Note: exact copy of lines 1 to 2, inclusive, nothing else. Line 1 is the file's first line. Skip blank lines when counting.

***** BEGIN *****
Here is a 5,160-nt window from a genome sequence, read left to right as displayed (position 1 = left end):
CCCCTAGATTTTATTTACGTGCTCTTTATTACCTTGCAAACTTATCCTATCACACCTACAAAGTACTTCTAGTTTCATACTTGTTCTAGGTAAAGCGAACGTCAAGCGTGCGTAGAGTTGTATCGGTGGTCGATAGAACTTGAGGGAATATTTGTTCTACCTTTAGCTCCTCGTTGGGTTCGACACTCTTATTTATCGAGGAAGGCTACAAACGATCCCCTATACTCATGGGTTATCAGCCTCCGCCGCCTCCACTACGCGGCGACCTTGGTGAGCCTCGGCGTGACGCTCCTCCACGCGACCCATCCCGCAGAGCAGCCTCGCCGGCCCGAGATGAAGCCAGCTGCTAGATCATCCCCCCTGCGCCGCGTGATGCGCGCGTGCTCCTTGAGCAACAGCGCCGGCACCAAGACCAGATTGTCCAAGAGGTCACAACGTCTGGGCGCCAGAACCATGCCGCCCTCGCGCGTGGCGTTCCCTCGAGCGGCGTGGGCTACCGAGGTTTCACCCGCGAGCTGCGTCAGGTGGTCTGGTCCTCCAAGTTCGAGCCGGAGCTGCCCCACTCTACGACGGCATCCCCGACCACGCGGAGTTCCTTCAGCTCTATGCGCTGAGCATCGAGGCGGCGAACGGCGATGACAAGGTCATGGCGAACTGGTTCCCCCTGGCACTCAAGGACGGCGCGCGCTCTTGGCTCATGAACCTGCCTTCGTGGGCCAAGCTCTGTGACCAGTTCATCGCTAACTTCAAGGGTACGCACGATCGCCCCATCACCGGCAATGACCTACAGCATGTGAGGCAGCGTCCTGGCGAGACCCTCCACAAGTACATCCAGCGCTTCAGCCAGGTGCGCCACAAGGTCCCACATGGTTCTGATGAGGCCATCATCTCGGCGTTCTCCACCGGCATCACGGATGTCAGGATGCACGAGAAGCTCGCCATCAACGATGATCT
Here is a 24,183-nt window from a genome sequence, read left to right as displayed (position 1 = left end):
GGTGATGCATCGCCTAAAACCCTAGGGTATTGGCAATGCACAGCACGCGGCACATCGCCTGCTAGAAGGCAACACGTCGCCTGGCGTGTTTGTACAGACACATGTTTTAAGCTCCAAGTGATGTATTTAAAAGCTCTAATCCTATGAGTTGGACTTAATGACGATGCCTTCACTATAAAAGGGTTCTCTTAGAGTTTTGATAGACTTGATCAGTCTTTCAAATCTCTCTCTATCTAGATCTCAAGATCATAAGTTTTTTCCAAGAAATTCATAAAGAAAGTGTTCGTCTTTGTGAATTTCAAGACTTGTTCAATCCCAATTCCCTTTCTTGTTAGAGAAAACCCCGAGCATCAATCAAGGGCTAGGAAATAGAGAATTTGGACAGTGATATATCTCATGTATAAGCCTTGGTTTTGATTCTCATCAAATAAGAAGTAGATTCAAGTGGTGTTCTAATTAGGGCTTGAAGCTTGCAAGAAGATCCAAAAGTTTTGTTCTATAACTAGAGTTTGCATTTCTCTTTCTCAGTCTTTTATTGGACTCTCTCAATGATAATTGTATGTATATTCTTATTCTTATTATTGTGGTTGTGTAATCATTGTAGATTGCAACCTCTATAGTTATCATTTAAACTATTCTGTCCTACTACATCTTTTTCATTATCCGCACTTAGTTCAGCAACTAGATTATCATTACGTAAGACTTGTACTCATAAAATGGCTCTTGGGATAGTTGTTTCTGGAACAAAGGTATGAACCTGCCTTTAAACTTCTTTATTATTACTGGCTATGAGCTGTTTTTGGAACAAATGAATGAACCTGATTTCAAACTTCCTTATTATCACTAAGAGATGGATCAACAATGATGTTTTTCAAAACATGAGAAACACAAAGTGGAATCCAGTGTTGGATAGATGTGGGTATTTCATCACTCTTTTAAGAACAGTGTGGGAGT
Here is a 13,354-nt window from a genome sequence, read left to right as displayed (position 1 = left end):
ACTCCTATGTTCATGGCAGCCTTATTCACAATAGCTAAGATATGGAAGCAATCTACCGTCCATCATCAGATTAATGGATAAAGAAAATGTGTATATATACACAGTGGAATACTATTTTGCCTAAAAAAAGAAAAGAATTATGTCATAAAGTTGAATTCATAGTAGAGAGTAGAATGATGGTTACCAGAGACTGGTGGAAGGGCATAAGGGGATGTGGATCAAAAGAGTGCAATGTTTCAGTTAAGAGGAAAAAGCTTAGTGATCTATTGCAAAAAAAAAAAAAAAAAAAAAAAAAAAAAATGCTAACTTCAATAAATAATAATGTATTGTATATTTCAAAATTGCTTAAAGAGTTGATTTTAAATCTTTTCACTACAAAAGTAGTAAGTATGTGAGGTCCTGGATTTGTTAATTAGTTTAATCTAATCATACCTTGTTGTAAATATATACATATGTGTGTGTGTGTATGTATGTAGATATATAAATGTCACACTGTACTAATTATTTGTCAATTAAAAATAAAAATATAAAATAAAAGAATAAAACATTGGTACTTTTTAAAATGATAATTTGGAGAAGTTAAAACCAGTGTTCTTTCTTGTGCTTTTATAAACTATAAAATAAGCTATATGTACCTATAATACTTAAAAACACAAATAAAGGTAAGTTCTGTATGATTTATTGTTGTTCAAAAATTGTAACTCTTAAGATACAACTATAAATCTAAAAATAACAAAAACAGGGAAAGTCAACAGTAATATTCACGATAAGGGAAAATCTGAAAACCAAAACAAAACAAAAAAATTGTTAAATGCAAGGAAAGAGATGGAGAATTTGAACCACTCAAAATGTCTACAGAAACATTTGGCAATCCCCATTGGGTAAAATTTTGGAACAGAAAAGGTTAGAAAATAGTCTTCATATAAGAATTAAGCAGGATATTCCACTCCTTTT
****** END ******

Here is a 5,160-nt window from a genome sequence, read left to right as displayed (position 1 = left end):
CCCCTAGATTTTATTTACGTGCTCTTTATTACCTTGCAAACTTATCCTATCACACCTACAAAGTACTTCTAGTTTCATACTTGTTCTAGGTAAAGCGAACGTCAAGCGTGCGTAGAGTTGTATCGGTGGTCGATAGAACTTGAGGGAATATTTGTTCTACCTTTAGCTCCTCGTTGGGTTCGACACTCTTATTTATCGAGGAAGGCTACAAACGATCCCCTATACTCATGGGTTATCAGCCTCCGCCGCCTCCACTACGCGGCGACCTTGGTGAGCCTCGGCGTGACGCTCCTCCACGCGACCCATCCCGCAGAGCAGCCTCGCCGGCCCGAGATGAAGCCAGCTGCTAGATCATCCCCCCTGCGCCGCGTGATGCGCGCGTGCTCCTTGAGCAACAGCGCCGGCACCAAGACCAGATTGTCCAAGAGGTCACAACGTCTGGGCGCCAGAACCATGCCGCCCTCGCGCGTGGCGTTCCCTCGAGCGGCGTGGGCTACCGAGGTTTCACCCGCGAGCTGCGTCAGGTGGTCTGGTCCTCCAAGTTCGAGCCGGAGCTGCCCCACTCTACGACGGCATCCCCGACCACGCGGAGTTCCTTCAGCTCTATGCGCTGAGCATCGAGGCGGCGAACGGCGATGACAAGGTCATGGCGAACTGGTTCCCCCTGGCACTCAAGGACGGCGCGCGCTCTTGGCTCATGAACCTGCCTTCGTGGGCCAAGCTCTGTGACCAGTTCATCGCTAACTTCAAGGGTACGCACGATCGCCCCATCACCGGCAATGACCTACAGCATGTGAGGCAGCGTCCTGGCGAGACCCTCCACAAGTACATCCAGCGCTTCAGCCAGGTGCGCCACAAGGTCCCACATGGTTCTGATGAGGCCATCATCTCGGCGTTCTCCACCGGCATCACGGATGTCAGGATGCACGAGAAGCTCGCCATCAACGATGATCT